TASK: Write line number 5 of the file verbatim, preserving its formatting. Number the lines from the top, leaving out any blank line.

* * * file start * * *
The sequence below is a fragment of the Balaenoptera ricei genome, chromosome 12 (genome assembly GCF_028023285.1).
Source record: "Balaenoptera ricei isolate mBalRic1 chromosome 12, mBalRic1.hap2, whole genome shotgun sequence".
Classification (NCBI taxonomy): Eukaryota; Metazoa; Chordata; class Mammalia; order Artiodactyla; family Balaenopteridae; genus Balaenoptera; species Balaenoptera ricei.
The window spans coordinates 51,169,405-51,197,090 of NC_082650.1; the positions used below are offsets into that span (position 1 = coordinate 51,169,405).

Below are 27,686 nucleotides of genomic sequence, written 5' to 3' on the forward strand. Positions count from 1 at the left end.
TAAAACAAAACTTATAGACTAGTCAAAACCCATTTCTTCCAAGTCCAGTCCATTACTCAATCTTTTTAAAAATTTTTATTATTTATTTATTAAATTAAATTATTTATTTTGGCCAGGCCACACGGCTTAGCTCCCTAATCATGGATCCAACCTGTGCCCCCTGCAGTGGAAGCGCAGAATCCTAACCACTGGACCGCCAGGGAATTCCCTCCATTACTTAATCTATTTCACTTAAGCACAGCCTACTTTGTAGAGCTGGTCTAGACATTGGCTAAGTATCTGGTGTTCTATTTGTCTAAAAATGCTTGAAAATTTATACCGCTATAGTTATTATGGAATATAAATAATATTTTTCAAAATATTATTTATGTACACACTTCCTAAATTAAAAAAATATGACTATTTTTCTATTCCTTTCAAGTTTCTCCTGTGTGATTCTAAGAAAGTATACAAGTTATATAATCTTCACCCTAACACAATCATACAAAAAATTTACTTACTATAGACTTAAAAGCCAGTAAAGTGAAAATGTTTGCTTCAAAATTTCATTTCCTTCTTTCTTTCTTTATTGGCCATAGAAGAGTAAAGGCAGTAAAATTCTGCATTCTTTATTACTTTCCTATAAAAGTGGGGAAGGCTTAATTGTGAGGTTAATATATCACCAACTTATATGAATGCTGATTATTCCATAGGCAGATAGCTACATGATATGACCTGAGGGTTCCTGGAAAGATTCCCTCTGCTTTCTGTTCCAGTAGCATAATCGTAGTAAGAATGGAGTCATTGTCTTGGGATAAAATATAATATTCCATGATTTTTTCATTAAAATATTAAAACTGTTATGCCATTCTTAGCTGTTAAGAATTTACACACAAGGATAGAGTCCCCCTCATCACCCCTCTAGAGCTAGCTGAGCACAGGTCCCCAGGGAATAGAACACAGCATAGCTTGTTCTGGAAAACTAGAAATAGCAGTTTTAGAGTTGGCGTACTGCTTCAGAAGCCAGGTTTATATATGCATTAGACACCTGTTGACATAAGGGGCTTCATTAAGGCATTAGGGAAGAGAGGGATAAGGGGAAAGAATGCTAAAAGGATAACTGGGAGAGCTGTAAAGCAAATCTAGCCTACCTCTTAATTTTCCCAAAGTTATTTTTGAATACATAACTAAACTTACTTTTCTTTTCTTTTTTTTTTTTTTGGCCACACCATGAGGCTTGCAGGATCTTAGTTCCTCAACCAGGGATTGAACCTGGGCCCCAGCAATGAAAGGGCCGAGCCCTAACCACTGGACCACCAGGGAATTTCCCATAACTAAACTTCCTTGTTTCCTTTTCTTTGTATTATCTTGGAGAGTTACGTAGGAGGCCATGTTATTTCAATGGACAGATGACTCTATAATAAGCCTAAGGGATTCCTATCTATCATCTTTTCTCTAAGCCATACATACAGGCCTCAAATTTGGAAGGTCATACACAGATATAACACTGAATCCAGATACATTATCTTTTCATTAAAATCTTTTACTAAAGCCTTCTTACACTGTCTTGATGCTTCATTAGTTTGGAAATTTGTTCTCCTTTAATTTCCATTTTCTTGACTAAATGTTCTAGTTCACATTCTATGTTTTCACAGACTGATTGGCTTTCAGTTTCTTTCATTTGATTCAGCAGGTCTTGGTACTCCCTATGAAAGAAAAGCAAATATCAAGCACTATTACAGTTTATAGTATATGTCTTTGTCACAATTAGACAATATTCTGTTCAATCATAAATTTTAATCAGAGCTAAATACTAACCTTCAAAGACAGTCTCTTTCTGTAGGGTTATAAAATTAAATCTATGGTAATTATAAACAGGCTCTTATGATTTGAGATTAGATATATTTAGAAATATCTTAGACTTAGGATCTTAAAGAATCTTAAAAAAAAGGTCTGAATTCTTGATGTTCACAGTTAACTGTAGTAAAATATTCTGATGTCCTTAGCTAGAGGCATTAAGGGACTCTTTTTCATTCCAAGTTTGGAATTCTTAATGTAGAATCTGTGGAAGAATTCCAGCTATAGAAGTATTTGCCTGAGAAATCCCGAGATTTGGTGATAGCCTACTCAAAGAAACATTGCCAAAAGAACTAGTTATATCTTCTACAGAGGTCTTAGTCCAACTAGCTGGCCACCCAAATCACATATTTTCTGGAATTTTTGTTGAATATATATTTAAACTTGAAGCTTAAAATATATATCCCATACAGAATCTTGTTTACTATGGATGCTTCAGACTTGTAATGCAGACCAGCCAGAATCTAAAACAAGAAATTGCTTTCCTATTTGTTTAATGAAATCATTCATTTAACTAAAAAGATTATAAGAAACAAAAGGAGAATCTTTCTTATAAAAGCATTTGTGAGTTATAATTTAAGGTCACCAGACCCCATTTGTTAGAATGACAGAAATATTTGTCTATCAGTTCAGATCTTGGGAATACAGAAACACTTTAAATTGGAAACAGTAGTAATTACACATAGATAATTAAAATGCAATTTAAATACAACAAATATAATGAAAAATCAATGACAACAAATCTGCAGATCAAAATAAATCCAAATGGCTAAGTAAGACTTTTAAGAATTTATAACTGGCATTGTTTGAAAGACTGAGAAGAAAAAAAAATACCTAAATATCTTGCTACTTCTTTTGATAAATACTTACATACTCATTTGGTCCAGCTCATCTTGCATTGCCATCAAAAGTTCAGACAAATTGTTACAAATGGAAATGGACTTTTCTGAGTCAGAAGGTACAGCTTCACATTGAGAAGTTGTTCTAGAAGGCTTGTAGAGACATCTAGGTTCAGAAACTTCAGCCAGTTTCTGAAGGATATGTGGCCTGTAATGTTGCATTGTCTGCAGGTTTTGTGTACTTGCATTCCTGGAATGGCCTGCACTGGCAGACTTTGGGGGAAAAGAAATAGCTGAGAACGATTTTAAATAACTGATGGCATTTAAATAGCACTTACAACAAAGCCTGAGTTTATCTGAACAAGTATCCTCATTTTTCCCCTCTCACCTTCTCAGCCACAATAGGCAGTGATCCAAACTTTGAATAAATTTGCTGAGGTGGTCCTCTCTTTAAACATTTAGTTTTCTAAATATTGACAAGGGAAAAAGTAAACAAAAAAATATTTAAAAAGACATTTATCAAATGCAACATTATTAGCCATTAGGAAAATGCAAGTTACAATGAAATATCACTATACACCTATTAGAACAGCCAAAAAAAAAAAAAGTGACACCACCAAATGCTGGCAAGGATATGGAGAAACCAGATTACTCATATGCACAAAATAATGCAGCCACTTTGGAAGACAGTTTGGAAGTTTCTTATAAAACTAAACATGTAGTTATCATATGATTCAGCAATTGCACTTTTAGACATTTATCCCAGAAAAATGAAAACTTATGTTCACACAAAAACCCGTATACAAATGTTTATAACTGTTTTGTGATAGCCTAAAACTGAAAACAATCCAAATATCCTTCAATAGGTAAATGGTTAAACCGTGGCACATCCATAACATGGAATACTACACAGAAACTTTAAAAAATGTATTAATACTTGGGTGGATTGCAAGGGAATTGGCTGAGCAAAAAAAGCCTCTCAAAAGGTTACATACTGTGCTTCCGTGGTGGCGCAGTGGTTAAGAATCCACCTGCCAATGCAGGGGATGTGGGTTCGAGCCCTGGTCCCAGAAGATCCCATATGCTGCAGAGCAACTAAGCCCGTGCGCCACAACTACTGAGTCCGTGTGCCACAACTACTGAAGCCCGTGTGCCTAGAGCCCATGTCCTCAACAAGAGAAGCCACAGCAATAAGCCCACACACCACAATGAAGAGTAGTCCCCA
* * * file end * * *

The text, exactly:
Below are 27,686 nucleotides of genomic sequence, written 5' to 3' on the forward strand. Positions count from 1 at the left end.